Tuesday, May 25, 2010

Sunflowers 1888: Van Gogh, Looking Past the Ear

"Sunflowers 1888 - Vincent van Gogh sunflower Painting"

"Painting Title: Sunflowers (Still Life: Vase with Fifteen Sunflowers) 1888
"Oil on Canvas, 92.1 x 73cm - 36 x 28 Inches (approx)
"Vincent van Gogh
"Famous Dutch artist - Post Impressionist painter

"About the Sunflowers Painting
"This is one of several versions of sunflowers that Vincent van Gogh painted. This version with 15 sunflowers was painted in Arles, in 1888. The painting is in the collection of the National Gallery in London, England."

artquotes.net has a (much) larger picture of Sunflowers 1888, and other Van Gogh paintings: including Starry Night over the Rhone 1888; A Pair of Shoes 1887; and Autumn Landscape 1885. I think they're worth the clicks and the few minutes it would take to look at them.

Vincent Van Gogh may be the most famous 'insane artist' in recent times. There's that thing about his ear - depending on who you listen to, he cut off a part of his left earlobe, or the whole thing. That's the lurid part of the story.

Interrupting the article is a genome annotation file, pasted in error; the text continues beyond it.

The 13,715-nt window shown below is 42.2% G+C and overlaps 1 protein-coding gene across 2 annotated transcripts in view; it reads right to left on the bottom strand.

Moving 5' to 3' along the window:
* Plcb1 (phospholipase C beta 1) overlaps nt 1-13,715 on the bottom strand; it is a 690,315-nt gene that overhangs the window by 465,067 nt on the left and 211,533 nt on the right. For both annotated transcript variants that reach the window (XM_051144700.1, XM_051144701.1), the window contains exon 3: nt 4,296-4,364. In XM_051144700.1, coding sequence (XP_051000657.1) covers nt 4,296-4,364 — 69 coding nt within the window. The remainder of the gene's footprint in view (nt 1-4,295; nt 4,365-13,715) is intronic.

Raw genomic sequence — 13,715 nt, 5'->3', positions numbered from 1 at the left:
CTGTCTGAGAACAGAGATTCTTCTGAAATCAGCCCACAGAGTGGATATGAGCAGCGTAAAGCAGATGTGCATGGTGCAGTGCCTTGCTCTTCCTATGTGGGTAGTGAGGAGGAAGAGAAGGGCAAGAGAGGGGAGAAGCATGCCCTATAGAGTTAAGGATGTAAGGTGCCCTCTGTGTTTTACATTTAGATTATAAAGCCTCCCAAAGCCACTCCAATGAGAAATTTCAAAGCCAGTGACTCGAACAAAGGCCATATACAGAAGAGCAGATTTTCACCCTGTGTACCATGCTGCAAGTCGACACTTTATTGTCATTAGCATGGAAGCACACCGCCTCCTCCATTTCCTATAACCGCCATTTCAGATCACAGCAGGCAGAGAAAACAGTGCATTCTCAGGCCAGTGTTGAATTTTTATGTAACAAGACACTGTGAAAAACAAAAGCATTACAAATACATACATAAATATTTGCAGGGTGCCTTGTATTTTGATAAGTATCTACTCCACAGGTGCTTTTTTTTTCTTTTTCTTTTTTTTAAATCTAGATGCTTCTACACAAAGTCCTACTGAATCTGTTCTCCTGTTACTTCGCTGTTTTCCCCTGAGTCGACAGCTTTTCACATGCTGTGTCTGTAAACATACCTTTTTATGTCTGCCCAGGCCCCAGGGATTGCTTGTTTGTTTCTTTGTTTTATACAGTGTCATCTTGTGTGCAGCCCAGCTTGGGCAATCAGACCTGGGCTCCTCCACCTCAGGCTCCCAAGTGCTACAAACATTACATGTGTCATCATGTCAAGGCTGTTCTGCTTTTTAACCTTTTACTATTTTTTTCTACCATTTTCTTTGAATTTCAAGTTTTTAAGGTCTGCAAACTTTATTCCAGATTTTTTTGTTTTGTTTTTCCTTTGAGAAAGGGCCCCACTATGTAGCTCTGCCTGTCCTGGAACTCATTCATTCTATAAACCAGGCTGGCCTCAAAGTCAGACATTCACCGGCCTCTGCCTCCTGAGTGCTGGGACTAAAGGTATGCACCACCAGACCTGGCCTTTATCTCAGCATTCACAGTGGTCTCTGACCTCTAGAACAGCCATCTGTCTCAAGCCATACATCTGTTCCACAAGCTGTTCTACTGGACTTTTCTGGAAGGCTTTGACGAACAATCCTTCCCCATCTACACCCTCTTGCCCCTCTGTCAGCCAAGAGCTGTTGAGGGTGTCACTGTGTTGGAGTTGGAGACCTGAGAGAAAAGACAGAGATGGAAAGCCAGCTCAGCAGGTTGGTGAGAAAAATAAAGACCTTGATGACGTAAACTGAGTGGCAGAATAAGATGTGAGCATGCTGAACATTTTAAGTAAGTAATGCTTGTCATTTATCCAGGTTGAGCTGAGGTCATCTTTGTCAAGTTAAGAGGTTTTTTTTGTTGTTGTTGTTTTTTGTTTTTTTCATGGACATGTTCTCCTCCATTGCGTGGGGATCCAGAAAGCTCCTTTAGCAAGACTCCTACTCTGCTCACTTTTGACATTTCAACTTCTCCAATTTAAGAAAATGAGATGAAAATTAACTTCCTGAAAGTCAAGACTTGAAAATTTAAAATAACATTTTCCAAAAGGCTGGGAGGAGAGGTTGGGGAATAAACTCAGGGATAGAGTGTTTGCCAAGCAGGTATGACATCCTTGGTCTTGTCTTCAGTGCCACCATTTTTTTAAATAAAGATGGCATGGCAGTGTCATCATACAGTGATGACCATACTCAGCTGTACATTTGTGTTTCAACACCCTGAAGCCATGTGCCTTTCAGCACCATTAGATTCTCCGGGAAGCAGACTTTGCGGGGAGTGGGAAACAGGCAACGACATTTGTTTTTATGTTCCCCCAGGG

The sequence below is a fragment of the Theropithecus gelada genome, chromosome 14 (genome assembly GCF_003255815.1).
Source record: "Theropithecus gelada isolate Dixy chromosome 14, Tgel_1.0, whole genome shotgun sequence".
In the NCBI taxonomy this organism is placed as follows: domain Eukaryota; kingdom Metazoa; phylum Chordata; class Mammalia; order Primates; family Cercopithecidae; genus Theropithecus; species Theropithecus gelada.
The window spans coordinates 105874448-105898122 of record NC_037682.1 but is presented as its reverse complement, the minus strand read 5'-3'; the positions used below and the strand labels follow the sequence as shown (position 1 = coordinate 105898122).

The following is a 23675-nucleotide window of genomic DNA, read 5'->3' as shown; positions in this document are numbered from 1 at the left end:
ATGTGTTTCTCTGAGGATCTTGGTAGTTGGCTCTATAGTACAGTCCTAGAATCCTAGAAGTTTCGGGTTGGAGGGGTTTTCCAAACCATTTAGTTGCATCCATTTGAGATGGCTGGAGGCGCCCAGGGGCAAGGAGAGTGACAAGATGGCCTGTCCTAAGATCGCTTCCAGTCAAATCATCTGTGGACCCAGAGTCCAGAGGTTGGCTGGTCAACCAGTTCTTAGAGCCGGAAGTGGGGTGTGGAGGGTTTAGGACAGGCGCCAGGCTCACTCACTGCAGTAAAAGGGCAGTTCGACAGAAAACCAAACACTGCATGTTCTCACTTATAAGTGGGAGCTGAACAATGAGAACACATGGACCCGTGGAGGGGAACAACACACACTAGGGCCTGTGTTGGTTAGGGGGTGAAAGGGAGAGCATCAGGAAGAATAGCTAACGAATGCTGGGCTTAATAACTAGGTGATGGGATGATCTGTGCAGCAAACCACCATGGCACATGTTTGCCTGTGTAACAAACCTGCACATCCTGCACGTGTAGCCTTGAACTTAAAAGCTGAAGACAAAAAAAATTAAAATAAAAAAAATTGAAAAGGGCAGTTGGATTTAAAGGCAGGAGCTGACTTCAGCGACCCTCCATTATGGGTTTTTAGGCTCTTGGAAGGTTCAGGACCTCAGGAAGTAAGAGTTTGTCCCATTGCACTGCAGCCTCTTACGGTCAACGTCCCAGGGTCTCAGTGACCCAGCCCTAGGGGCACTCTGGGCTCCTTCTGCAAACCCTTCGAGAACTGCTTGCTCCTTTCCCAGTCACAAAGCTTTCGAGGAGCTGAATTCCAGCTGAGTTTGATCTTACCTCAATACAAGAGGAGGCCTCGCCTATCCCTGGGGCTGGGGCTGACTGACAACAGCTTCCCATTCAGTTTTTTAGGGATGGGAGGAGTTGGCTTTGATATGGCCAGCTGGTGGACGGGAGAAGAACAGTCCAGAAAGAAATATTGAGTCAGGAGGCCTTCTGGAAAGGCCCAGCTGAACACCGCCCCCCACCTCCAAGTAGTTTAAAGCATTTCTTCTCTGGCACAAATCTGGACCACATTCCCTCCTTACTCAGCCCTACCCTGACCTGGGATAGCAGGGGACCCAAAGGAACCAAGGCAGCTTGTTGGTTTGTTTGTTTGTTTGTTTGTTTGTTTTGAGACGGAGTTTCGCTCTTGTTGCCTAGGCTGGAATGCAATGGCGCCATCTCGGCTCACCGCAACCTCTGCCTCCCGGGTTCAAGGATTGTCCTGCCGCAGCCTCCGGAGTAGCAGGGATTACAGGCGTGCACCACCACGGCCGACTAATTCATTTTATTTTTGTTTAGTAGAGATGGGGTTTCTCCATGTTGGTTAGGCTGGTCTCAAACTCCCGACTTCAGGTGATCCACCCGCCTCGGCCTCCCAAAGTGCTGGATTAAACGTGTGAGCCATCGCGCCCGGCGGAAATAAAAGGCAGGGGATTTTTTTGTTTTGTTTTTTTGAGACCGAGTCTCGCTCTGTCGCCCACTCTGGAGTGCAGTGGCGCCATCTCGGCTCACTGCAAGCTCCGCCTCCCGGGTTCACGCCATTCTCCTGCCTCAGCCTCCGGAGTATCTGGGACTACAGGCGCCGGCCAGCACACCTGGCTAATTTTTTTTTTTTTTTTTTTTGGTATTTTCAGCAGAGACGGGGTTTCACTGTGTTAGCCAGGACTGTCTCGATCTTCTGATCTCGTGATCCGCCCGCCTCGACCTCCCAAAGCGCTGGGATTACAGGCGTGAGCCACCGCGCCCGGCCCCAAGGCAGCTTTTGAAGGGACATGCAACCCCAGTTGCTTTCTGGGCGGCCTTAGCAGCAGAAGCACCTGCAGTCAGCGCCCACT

There's quite a lot about Van Gogh's life online:Epilepsy, depression, and alcohol show up more-or-less often in discussions of Van Gogh's life. There doesn't seem much doubt that something was troubling him - and that he killed himself in his late thirties.

That was a loss - for Vincent Van Gogh, and for everybody else. At a bare minimum, we lost a painter who had very real talent, and the sort of drive it takes to create art.

Off on a Tangent

Feel free to stop reading right here. the rest of this post is more about insanity, me, and how folks deal with others who are off the 50th percentile.

I've got a personal stake in how 'crazy people' are viewed. I was diagnosed with major depression a few years ago. And, thanks to a number of medications, am thinking more clearly and easily than I have in decades.

My own temperament, the nature of my problem, and my faith, all make it easy for me to continue taking my meds. Not everybody is in that position.

It's anyone's guess how Vincent Van Gogh would have been treated, and what he'd have done with his life, if he'd been born in 1953 - or later - instead of 1853. We've learned quite a bit in the last several decades: not just how the brain works, but that people with malfunctioning brains aren't necessarily 'being crazy' on purpose.

That was quite a step.

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